The dawn of the 20th century heralded a new destiny for the family workshop in the Marais district of Paris. Louis-Victor Tabouret, husband of Laure Puiforcat, herself a descendant of the founders, took the reins of this small family business, propelling the House of Puiforcat to new heights.
In his spare time, Louis Victor collected classic pieces of silverwork, later reproducing the finest creations in his workshop. Over the years, he acquired works by 16th and 17th century masters including Etienne Lebret, Nicolas Besnier, François-Thomas Germain, Martin-Guillaume Bennais and others, assembling a unique repertoire of models in the classic style.

Anne of Austria

Iconic beaker

Iconic beaker
Anne of Austria tumbler lying on side on a grey background
The centerpiece of the goldsmith's collection gathered throughout his life by Louis-Victor Puiforcat, the Anne of Austria timpani is one of those precious objects fashioned by the exceptional know-how of the great goldsmiths of past centuries for the sovereigns of the royal courts. The story goes that Queen Anne of Austria, mother of Louis XIV, gave this little solid gold goblet as a gift to one of her servants, Anne Gabory. We cannot confirm this. This timpani nevertheless remains one of the rare examples of the gold tableware so appreciated by the monarchs of the 17th century.
Anne of Austria tumbler drawing

Now kept in the Louvre Museum, it continues to inspire Maison Puiforcat, of which it is the emblem – the volutes of the silhouette that adorns its logo are directly inspired by the reflections of light on the twisted sides of the historic piece.

Tumbler being forged in Puiforcat workshop in Pantin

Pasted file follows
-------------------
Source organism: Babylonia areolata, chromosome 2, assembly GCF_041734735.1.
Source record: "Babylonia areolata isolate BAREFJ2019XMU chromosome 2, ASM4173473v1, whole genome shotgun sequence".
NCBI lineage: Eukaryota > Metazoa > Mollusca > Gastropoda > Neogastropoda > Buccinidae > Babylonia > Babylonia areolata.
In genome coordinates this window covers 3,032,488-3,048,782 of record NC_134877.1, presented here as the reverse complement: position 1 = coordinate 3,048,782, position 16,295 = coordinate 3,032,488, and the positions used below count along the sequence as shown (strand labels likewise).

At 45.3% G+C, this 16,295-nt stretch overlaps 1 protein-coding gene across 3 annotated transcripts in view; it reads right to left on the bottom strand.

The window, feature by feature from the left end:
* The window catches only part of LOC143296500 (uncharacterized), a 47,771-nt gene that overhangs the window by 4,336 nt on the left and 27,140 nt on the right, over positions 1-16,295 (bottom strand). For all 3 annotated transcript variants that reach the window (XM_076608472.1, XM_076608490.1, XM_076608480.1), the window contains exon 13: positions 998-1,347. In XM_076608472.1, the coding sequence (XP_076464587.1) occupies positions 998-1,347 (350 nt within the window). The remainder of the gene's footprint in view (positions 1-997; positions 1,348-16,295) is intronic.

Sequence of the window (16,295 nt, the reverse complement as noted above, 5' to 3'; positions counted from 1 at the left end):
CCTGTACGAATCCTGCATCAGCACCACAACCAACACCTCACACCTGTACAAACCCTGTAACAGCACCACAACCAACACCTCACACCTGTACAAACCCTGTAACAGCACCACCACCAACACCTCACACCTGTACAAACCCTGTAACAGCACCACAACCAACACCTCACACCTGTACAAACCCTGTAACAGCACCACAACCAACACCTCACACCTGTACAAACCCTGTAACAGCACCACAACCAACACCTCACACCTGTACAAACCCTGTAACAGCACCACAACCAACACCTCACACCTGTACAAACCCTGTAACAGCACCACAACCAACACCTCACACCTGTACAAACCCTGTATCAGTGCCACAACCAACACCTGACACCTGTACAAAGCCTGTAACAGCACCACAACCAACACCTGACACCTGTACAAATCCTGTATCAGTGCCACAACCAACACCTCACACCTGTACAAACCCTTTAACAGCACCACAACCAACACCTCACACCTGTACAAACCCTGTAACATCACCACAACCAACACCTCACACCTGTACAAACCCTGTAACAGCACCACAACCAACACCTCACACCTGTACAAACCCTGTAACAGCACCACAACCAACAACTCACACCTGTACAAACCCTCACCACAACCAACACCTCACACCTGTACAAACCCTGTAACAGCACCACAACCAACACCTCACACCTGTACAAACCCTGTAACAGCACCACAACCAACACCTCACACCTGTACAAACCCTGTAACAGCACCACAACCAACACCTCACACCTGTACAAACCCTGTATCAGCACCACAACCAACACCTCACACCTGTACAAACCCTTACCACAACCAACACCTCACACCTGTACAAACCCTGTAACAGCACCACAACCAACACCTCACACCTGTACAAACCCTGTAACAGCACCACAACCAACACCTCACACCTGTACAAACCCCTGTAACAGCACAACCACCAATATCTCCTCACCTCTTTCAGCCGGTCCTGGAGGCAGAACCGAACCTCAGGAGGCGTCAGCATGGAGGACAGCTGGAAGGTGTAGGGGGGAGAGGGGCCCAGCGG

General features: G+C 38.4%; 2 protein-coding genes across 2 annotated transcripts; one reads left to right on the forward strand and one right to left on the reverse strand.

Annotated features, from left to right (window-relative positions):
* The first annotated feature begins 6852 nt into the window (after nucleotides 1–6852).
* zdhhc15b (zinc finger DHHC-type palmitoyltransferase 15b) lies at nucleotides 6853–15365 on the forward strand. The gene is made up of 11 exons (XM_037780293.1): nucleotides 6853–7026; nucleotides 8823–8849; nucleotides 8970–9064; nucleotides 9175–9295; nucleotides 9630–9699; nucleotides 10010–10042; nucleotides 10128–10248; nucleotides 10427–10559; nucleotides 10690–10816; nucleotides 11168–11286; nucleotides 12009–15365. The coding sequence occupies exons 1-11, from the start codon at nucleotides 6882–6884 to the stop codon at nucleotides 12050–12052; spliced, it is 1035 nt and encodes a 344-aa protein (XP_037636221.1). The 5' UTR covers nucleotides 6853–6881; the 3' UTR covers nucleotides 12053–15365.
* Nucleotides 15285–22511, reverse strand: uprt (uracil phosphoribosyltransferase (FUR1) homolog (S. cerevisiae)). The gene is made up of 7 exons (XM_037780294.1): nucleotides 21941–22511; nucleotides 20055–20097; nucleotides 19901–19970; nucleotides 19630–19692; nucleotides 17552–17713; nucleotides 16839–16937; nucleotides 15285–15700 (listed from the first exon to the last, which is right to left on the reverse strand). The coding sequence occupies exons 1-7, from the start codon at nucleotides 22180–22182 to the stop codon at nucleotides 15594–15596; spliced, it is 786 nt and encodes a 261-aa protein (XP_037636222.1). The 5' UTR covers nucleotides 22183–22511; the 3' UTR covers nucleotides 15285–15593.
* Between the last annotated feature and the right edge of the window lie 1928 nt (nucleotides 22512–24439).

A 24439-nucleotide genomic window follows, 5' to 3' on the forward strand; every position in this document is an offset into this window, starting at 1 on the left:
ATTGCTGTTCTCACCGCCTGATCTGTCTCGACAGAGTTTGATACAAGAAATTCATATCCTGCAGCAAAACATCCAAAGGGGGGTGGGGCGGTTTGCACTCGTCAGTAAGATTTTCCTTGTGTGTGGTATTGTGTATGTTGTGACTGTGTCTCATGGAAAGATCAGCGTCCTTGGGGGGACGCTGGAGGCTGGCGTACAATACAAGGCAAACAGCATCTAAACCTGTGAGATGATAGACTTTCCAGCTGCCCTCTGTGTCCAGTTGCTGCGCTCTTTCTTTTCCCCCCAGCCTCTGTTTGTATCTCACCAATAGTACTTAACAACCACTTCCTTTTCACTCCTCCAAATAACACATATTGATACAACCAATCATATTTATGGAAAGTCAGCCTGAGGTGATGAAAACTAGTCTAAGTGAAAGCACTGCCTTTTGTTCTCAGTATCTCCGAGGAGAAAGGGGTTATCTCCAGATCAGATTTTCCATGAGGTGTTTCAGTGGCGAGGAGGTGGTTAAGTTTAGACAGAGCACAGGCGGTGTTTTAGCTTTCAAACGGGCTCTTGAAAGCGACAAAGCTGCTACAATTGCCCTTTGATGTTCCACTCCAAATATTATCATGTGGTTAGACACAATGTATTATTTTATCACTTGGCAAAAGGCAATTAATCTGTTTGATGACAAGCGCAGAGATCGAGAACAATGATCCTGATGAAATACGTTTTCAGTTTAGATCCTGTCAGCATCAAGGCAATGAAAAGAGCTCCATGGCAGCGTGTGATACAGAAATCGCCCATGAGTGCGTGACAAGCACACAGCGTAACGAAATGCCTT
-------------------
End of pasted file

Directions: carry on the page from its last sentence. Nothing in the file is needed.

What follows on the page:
François Thomas Germain tea and coffee set

A sizeable art work

A sizeable art work
Tea and coffee service in sterling silver designed by silversmith François Thomas Germain
This magnificent set bears the name of the goldsmith who created the coffee maker which inspired the craftsmen of Puiforcat to create the complete service some two hundred years later. Indeed, Louis-Victor Puiforcat, a great goldsmith collector and owner of this coffee maker, asked his craftsmen to reproduce it and imagine the elements that could surround it to compose a complete set. It was he who then baptized the service with the name of François-Thomas Germain, a renowned goldsmith – he was notably goldsmith to the King of France but also that of many European courts – whose style marked 18th century goldsmithing.
Sterling silver know how on a tray

Nowadays, the initial piece made by the goldsmith François Thomas Germain in 1755, is kept in the Louvre, like a large part of the collection of Louis Victor Puiforcat. It was King José of Portugal who made the express request to the talented French craftsman, following the death of the goldsmith attached to the Portuguese royal court. The reproduction of the service by the Puiforcat workshop requires 2,500 hours of work, 90 of which are devoted exclusively to leveling the top using hammers and mallets.

Tea and coffee service in sterling silver designed by silversmith François Thomas Germain

Martin-Guillaume Biennais serving plate

The emperor's "lunch plate"

The emperor's "lunch plate"
Serving plate in sterling silver designed by Martin-Guillaume Biennais
This exceptional piece is a replica of an original work by Martin-Guillaume Biennais (1764-1843), goldsmith to Napoleon I from the start of the Empire. Composed of a tray and 4 closed compartments, this bezel was used as a “lunch dish” by the emperor during his military campaigns. The original coin is said to have been offered by the Emperor to one of his closest marshals, Jean-Baptiste Bernadotte, who later became King of Sweden and Norway in 1818. Later, it joined the collection of Louis-Victor Puiforcat.
Serving plate in sterling silver and gold-gilt finish designed by Martin-Guillaume Biennais

The vermeil replica is typical of the imperial style with a strict partition of ornaments. The flat-bottomed circular bonbonniere is made up of four quarter compartments arranged around a central division. Each compartment is closed with a lid decorated with knurled friezes and a decoration of chiseled palmettes and presents a fretel in the shape of a hunting dog seated in the center of an embroidered rosette, or featuring an oak acorn and its cup for the central division.

Biennais' drawings from the emperor's dish
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